Questions that have come up about scales in 60 seconds:
Do we have to play with a met? No. Some scales you may play faster/slower than others. I ask that you make sure to keep a consistent speed going up and down 1 scale. Ideally, you want to make all of your scales the same tempo.
Do we have to play the whole note at the end? No. You can either make the last note a quarter note or half note. Add a couple beats of rest and then go on to the next scale.
Do we slur down? Yes. Tongue up and slur down on all scales even though it is not written that way.
What if I can’t play a few of the scales? That is ok, just skip them for now. Don’t attempt playing scales you don’t know on your recording. Practice by isolating them, and add them to your recording sequence when you are ready.
If I mess up a scale, can I start over? Yes. You do not receive credit for a scale that you play a wrong note on, bobble, or play with inconsistent tempo on. It is best to stop and restart the scale or go to the next one.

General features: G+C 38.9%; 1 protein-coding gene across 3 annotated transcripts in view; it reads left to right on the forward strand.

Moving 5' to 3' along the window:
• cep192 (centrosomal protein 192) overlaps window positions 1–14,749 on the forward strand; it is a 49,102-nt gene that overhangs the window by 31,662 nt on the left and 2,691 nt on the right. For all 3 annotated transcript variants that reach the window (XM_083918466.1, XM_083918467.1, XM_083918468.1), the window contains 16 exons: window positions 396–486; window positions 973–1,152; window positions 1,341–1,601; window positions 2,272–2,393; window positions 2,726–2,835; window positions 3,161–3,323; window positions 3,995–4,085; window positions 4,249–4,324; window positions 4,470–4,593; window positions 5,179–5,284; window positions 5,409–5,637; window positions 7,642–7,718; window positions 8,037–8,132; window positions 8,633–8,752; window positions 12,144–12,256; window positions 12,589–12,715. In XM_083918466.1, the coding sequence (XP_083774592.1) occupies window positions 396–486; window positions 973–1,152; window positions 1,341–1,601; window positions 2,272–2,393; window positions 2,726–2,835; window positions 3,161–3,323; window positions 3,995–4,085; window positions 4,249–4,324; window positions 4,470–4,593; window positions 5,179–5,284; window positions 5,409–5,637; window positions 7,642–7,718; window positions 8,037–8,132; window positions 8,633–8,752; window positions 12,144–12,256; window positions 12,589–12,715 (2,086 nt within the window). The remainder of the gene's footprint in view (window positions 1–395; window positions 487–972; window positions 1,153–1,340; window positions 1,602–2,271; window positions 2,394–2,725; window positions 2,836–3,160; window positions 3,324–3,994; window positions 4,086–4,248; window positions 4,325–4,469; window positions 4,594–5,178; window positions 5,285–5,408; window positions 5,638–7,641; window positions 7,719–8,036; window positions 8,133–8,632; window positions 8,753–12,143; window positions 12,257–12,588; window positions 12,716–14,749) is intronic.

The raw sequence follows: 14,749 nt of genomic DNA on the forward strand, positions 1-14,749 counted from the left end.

Do we play the arpeggios after the scale? No. Only play the scales.
Questions that have come up about solos?
Do I have to play my solo with a met? Yes. The only exception is if your solo has a cadenza, then you can turn your met off for that part.
Can I play it under speed? Yes. Play each assignment at a tempo that you can play successfully at. Continue working up your tempo to get closer to the correct performance speed.
Do you need a laptop to help you with your work?
If you are needing a loaner laptop from the district to help you with your assignments, call 940-668-1510. This is the number to the AISD technology. You can call Monday-Friday, 10am-12pm. You will pick up at 415 Tisdell during those same hours. Call again when you arrive to pick up a laptop.
One Octave Major Scales – Alto Sax
One Octave Major Scales – Baritone Sax
One Octave Major Scales – Bass Clarinet
One Octave Major Scales – Bassoon
One Octave Major Scales – Clarinet in Bb
One Octave Major Scales – Euphonium
One Octave Major Scales – Flute
One Octave Major Scales – Horn in F
One Octave Major Scales – Oboe
One Octave Major Scales – Tenor Sax
One Octave Major Scales – Trombone
One Octave Major Scales – Trumpet in Bb
One Octave Major Scales – Tuba
Be sure to use a metronome for EVERYTHING you practice. Using a metronome will teach you to practice more efficiently by helping you to better coordinate air, articulation, and fingers/slides.